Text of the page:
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Rivas v. Lee

Court of Criminal Appeals of Tennessee, Knoxville

February 13, 2018


          Assigned on Briefs January 24, 2018

         Appeal from the Criminal Court for Johnson County No. CC-17-CR-57 Lisa N. Rice, Judge

         The petitioner, Jose A. Rivas, appeals the summary dismissal of his petition for writ of habeas corpus, which challenged his 2005 Hancock County Criminal Court guilty-pleaded convictions of facilitation of first degree murder. Discerning no error, we affirm.

         Tenn. R. App. P. 3; Judgment of the Criminal Court Affirmed

          Jose A. Rivas, Mountain City, Tennessee, pro se.

          Herbert H. Slatery III, Attorney General and Reporter; and Benjamin A. Ball, Assistant Attorney General, for the appellee, State of Tennessee.

          James Curwood Witt, Jr., J., delivered the opinion of the court, in which D. Kelly Thomas, Jr., and Robert H. Montgomery, Jr., JJ., joined.



         The petitioner, originally charged with six counts of first degree felony murder, pleaded guilty as a career offender on September 16, 2005, to two counts of facilitation of first degree murder in exchange for concurrent 60-year sentences. It appears that the petitioner neither perfected a direct appeal nor sought post-conviction relief. On May 22, 2015, the petitioner filed his first petition for writ of habeas corpus, alleging that the trial court lacked jurisdiction because his crimes were committed in Hancock County but his guilty pleas were entered in Greene County. The habeas corpus court summarily dismissed the petition, concluding that the petitioner had waived venue upon entry of his guilty pleas, thus vesting the trial court with jurisdiction to convict him, and that accordingly the petitioner had failed to state a cognizable ground for habeas corpus relief. This court affirmed the dismissal on appeal. See Jose A. Rivas v. Gerald McAllister, Warden, No. E2015-01506-CCA-R3-HC, slip op. at 1 (Tenn. Crim. App., Knoxville, Mar. 4, 2016), perm. app. denied (Tenn. June 23, 2016).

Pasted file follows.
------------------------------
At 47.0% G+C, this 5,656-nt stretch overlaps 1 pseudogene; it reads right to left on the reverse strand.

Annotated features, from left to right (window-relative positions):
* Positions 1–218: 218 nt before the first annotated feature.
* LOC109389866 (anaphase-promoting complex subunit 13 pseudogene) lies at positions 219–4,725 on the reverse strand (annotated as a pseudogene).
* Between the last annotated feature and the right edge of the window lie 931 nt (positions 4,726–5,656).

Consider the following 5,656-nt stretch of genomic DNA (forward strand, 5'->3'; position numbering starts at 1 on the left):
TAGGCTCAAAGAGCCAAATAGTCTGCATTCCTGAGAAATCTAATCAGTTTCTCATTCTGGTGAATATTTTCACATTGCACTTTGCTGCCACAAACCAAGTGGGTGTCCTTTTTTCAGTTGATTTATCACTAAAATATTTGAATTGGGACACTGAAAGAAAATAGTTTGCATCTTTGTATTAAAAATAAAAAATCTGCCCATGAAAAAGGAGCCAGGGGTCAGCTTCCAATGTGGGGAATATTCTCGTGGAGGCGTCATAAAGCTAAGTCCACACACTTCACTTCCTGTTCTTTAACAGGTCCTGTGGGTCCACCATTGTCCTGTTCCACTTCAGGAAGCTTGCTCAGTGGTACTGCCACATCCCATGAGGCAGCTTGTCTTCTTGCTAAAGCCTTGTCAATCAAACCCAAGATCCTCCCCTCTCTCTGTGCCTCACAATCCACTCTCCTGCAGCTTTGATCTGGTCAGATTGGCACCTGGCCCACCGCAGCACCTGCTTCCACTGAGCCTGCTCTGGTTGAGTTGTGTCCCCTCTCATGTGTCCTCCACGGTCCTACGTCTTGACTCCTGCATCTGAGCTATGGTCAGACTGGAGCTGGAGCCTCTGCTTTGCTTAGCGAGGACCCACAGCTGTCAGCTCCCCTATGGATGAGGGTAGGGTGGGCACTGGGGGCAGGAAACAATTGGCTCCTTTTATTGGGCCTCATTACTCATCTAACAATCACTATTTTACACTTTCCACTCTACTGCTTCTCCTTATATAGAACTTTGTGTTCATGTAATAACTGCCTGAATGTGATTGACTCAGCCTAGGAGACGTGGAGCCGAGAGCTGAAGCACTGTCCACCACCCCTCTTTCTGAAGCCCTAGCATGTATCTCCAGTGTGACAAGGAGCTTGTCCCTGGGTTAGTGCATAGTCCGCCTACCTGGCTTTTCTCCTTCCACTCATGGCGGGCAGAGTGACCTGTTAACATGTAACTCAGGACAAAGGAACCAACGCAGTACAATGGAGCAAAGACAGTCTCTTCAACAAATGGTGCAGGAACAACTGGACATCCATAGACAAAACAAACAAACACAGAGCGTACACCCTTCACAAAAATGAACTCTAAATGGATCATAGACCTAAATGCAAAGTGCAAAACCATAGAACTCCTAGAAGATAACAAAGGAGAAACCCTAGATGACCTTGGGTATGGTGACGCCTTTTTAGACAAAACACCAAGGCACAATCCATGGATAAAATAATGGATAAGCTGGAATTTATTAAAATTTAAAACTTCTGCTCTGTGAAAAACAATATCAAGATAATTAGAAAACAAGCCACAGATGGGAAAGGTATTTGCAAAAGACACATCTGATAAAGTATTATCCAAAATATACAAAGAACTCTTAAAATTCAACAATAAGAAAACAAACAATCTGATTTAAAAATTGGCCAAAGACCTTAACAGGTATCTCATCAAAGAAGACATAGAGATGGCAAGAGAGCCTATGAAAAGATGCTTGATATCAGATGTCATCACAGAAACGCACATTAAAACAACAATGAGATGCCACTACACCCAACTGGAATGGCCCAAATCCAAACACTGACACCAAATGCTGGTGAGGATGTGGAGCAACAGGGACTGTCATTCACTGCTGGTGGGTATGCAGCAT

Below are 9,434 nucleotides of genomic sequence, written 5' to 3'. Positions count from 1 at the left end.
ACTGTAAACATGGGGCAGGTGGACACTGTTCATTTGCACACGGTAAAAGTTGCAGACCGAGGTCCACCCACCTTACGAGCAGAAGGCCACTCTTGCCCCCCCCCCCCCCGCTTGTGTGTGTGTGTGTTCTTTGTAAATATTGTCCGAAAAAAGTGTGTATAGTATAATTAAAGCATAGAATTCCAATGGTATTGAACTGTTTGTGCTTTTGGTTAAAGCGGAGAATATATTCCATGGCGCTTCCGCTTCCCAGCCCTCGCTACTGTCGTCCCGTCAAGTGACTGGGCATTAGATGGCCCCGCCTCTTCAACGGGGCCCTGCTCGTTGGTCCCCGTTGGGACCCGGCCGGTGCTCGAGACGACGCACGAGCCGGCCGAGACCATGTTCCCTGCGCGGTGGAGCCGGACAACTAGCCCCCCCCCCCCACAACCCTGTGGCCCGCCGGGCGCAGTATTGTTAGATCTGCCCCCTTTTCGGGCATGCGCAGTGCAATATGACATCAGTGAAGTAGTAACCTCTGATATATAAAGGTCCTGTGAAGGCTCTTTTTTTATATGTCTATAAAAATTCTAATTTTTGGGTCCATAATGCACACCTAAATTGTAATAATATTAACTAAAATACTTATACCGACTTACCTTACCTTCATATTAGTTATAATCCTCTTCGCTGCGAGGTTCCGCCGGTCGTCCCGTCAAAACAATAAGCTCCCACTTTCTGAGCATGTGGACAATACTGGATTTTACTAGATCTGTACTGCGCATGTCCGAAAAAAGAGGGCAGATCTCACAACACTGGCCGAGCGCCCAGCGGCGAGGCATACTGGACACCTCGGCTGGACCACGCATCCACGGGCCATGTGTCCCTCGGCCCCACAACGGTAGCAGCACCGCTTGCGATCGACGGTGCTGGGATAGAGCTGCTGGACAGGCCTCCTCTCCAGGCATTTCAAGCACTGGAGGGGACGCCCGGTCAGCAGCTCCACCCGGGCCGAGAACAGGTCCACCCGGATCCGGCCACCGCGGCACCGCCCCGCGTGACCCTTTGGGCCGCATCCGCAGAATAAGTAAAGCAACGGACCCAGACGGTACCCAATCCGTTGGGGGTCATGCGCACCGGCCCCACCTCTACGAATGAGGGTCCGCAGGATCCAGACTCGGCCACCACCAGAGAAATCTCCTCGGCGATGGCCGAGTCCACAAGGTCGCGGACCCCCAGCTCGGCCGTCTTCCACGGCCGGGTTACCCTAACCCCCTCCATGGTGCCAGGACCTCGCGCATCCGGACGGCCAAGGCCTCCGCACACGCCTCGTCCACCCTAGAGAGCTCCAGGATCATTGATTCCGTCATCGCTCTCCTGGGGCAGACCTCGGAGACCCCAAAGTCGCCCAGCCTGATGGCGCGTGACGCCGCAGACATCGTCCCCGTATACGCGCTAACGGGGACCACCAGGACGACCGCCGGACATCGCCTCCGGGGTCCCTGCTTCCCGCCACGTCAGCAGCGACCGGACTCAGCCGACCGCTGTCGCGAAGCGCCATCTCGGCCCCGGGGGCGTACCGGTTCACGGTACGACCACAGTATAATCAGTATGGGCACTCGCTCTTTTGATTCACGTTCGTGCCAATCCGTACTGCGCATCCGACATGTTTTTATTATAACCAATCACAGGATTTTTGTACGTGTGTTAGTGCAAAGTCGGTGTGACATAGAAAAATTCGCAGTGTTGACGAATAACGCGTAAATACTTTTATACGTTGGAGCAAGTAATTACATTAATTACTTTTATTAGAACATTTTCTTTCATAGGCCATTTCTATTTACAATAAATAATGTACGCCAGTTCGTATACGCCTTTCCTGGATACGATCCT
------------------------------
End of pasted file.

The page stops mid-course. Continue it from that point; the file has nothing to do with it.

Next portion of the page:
On May 9, 2017, the petitioner again sought habeas corpus relief in a nearly identical petition in which he once again challenged the jurisdiction of the trial court. The habeas corpus court again summarily dismissed the petition.

         In this appeal, the petitioner reiterates his claim that the trial court lacked jurisdiction. The State responds that the habeas corpus court's dismissal was appropriate because the petitioner failed to state a cognizable claim for habeas corpus relief.

         "The determination of whether habeas corpus relief should be granted is a question of law." Faulkner v. State, 226 S.W.3d 358, 361 (Tenn. 2007) (citing Hart v. State, 21 S.W.3d 901, 903 (Tenn. 2000)). Our review of the habeas corpus court's decision is, therefore, "de novo with no presumption of correctness afforded to the [habeas corpus] court." Id. (citing Killingsworth v. Ted Russell Ford, Inc., 205 S.W.3d 406, 408 (Tenn. 2006)). The writ of habeas corpus is constitutionally guaranteed, see U.S. Const. art. 1, § 9, cl. 2; Tenn. Const. art. I, § 15, but has been regulated by statute for more than a century, see Ussery v. Avery, 432 S.W.2d 656, 657 (Tenn. 1968). Tennessee Code Annotated section 29-21-101 provides that "[a]ny person imprisoned or restrained of liberty, under any pretense whatsoever, except in cases specified in § 29-21-102, may prosecute a writ of habeas corpus, to inquire into the cause of such imprisonment and restraint." T.C.A. § 29-21-101. Despite the broad wording of the statute, a writ of habeas corpus may be granted only when the petitioner has established a lack of jurisdiction for the order of confinement or that he is otherwise entitled to immediate release because of the expiration of his sentence. See Ussery, 432 S.W.2d at 658; State v. Galloway, 45 Tenn. (5 Cold.) 326 (1868). The purpose of the state habeas corpus petition is to contest a void, not merely a voidable, judgment. State ex rel. Newsom v. Henderson, 424 S.W.2d 186, 189 (Tenn. 1968). A void conviction is one which strikes at the jurisdictional integrity of the trial court. Archer v. State, 851 S.W.2d 157, 164 (Tenn. 1993); see State ex rel. Anglin v. Mitchell, 575 S.W.2d 284, 287 (Tenn. 1979); Passarella v. State, 891 S.W.2d 619, 627 (Tenn. Crim. App. 1994).

         In our view, the petitioner has failed to establish entitlement to habeas corpus relief. Although the petitioner asserts that he is raising the trial court's lack of subject matter jurisdiction for the first time in this petition, a careful reading of his petition reveals that he has simply repackaged his prior arguments regarding venue, which arguments were fully addressed by this court in the petitioner's prior appeal affirming the habeas corpus court's dismissal. See Jose A. Rivas, slip op. at 3-4. As we stated in that appeal, a guilty plea "waives the requirement that the State prove venue by a preponderance of the evidence." Ellis v. Carlton, 986 S.W.2d 600, 602 (Tenn. Crim. App. 1987).

          The crux of the petitioner's argument in this appeal hinges on the State's alleged failure to comply with Tennessee Code Annotated section ...

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